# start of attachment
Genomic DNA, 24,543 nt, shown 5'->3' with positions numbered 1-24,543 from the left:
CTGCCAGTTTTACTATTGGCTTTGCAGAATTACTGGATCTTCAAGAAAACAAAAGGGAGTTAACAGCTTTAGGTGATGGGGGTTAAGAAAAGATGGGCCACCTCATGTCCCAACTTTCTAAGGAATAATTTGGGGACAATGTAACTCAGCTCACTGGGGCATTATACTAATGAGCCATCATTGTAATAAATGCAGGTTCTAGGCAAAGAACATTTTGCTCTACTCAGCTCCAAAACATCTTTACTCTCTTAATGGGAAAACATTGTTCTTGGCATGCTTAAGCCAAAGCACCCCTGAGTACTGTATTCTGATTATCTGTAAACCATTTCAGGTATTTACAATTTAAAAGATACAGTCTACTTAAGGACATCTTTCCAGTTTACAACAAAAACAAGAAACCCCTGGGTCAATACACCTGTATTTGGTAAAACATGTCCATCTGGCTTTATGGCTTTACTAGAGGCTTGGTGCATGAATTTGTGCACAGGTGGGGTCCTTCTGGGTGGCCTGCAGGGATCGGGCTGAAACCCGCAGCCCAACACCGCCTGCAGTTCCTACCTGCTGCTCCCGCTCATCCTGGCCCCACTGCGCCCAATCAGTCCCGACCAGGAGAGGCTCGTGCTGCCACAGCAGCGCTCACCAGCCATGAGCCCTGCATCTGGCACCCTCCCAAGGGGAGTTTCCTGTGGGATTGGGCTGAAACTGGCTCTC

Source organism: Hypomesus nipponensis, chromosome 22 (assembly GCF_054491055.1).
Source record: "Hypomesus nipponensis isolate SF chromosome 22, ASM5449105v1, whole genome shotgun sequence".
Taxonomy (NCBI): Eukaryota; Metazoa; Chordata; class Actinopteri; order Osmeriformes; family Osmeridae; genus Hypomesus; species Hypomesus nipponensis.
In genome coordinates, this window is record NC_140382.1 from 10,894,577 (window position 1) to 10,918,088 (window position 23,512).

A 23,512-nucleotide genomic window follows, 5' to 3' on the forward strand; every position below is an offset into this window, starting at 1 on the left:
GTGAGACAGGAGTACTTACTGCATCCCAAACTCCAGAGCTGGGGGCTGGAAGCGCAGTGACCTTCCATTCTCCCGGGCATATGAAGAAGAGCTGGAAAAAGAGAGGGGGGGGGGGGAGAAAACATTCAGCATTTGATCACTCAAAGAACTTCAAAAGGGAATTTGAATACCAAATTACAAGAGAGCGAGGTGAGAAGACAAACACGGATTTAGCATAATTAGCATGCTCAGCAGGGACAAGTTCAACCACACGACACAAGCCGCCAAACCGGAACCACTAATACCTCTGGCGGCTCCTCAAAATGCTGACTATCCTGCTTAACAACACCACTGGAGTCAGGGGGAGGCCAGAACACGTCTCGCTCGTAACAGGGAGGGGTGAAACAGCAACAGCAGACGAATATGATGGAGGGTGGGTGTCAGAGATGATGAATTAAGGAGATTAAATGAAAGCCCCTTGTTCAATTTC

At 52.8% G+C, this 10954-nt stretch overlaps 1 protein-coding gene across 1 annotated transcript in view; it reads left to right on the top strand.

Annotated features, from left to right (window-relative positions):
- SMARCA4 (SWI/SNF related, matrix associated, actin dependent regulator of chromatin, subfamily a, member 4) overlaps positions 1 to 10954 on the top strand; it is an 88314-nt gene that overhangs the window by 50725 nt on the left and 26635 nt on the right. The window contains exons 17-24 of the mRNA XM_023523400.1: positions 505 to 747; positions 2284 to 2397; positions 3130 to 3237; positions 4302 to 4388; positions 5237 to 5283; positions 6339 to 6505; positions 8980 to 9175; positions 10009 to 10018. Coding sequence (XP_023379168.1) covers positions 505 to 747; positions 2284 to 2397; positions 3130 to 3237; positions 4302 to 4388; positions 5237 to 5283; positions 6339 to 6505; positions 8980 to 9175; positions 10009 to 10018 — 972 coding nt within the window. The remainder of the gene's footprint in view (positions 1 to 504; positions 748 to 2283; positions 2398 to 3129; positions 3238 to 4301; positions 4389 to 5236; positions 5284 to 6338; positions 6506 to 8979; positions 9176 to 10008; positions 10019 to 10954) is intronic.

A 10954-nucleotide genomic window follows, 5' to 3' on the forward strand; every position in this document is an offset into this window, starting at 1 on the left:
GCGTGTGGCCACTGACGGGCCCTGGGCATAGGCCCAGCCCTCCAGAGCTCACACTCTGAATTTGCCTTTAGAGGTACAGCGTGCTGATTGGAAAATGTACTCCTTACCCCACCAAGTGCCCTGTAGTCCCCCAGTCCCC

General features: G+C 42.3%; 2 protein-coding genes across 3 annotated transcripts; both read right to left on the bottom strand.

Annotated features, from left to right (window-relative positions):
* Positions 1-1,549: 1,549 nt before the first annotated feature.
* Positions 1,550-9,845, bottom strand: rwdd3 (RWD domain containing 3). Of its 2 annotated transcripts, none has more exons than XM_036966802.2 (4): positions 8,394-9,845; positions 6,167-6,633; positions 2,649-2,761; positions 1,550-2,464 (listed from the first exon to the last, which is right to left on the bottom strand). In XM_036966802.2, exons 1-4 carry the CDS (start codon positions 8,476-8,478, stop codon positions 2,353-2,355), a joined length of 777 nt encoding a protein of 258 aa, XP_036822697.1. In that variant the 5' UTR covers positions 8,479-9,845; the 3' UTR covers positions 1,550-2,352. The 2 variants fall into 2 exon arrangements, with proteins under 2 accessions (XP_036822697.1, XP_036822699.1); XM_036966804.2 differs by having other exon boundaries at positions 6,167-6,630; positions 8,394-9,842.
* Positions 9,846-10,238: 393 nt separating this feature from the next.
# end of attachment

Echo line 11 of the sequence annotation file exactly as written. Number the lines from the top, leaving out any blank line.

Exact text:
- SMARCA4 (SWI/SNF related, matrix associated, actin dependent regulator of chromatin, subfamily a, member 4) overlaps positions 1 to 10954 on the top strand; it is an 88314-nt gene that overhangs the window by 50725 nt on the left and 26635 nt on the right. The window contains exons 17-24 of the mRNA XM_023523400.1: positions 505 to 747; positions 2284 to 2397; positions 3130 to 3237; positions 4302 to 4388; positions 5237 to 5283; positions 6339 to 6505; positions 8980 to 9175; positions 10009 to 10018. Coding sequence (XP_023379168.1) covers positions 505 to 747; positions 2284 to 2397; positions 3130 to 3237; positions 4302 to 4388; positions 5237 to 5283; positions 6339 to 6505; positions 8980 to 9175; positions 10009 to 10018 — 972 coding nt within the window. The remainder of the gene's footprint in view (positions 1 to 504; positions 748 to 2283; positions 2398 to 3129; positions 3238 to 4301; positions 4389 to 5236; positions 5284 to 6338; positions 6506 to 8979; positions 9176 to 10008; positions 10019 to 10954) is intronic.